May change with them, and all to our releefe.
Const. Ah boy, thy yeares I see are farre too greene
To looke into the bottome of these cares.
But I, who see the poyse that weigheth downe
Thy weale, my wish, and all the willing meanes
Wherewith thy fortune and thy fame should mount.
What ioy, what ease, what rest can lodge in me,
With whom all hope and hap doe disagree?
Arth. Yet ladies teares, and cares, and folemn shewes,
Rather then helpes, heape vp more worke for woes.
Const. If any power will heare a widowes plaint,
That from a wounded foule implores revenge :
Send fell contagion to infect this clime,
This cursed countrey, where the traitors breath,
Whose periurie (as proud Briareus,)
Beleaguers all the skie with mil-beleefe.
He promist Arthur, and he sware it too,
To fence thy right, and check thy fo-mans pride :
But now black-spotted periure as he is,
He takes a truce with Elnors damned brat,
And marries Lewis to her louely neece,
Sharing thy fortune, and thy birth-dayes gift
Betweene these louers : ill betide the match.
And as they shoulder thee from out thine owne,
And triumph in a widowes teareful cares :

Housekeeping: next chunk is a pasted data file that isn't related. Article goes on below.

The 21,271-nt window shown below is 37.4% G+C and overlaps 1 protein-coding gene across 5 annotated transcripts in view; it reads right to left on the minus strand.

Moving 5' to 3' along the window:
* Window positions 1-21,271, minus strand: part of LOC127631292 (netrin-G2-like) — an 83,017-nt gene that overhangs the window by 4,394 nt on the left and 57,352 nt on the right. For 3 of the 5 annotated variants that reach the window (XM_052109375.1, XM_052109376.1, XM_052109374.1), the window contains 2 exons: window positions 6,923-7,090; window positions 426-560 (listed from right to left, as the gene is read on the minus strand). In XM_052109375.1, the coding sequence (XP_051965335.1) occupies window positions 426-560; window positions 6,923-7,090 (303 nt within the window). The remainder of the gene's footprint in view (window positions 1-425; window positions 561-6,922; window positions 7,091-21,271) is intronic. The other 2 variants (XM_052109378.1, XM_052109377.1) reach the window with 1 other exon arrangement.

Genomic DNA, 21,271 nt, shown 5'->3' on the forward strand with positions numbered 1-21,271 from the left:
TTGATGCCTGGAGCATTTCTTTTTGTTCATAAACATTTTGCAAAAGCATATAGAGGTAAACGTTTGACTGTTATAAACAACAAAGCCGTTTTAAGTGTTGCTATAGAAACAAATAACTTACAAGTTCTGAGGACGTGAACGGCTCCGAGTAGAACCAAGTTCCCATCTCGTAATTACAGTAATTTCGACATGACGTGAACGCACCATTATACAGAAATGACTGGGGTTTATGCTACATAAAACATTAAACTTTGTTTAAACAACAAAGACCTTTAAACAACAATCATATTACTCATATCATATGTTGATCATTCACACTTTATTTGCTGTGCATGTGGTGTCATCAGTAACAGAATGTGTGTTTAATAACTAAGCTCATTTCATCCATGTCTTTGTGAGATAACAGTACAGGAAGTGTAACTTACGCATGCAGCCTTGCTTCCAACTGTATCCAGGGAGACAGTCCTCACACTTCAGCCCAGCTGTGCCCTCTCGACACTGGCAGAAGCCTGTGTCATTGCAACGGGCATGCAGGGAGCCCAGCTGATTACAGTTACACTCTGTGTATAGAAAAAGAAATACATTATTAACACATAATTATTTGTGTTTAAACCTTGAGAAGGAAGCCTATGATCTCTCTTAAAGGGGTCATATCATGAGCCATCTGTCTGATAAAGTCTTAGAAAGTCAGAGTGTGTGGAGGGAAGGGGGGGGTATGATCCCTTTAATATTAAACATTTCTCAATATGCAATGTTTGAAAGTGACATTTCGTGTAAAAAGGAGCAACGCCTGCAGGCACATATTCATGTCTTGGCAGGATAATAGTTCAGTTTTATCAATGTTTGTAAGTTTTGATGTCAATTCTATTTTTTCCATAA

So heau'ns crosse them with a thriftleffe course,
Is all the blood yspilt on either part,
Closing the cranies of the thirstie earth,
Growne to a loue-game and a bridall feast?
And must thy birth-right bid the wedding banes?
Poore helpelesle boy, hopelesse and helplesse too,
To whom misfortune seemes no yoake at all.
Thy stay, thy state, thy imminent mishaps
Woundeth thy mothers thoughts with feeling care,
Why lookst thou pale ? the colour Mies thy face:
I trouble now the fountaine of thy youth,
And make it muddie with my doles discourse,
Goe in with me, reply not louely boy,
We must obscure this mone with melodie,
Least worser wrack ensue our male-content.
Enter the King of England, the King of France, Arthur,
Bastard, Lewis, Lymoges, Constance, Blanch, Chattillion,
Pembrooke, Salisburie, and Elianor.
lohn. This is the day, the long-desired day,
Wherein the realmes of England and of France
Stand highly blessed in a lasting peace.
Thrice happie is the bridegroome and the bride,
From whose sweet bridall such a concord springs,
To make of mortall foes immortall friends.
Conf. Vagodly peace made by anothers warre.
Pbil. Vnhappie peace, that tyes thee from reuenge,
Rouze thee Plantaginet, liue not to see
The butcher of the great Plantaginet.
Kings, princes, and ye peeres of either realmes,
Pardon my rashnes, and forgiue the zeale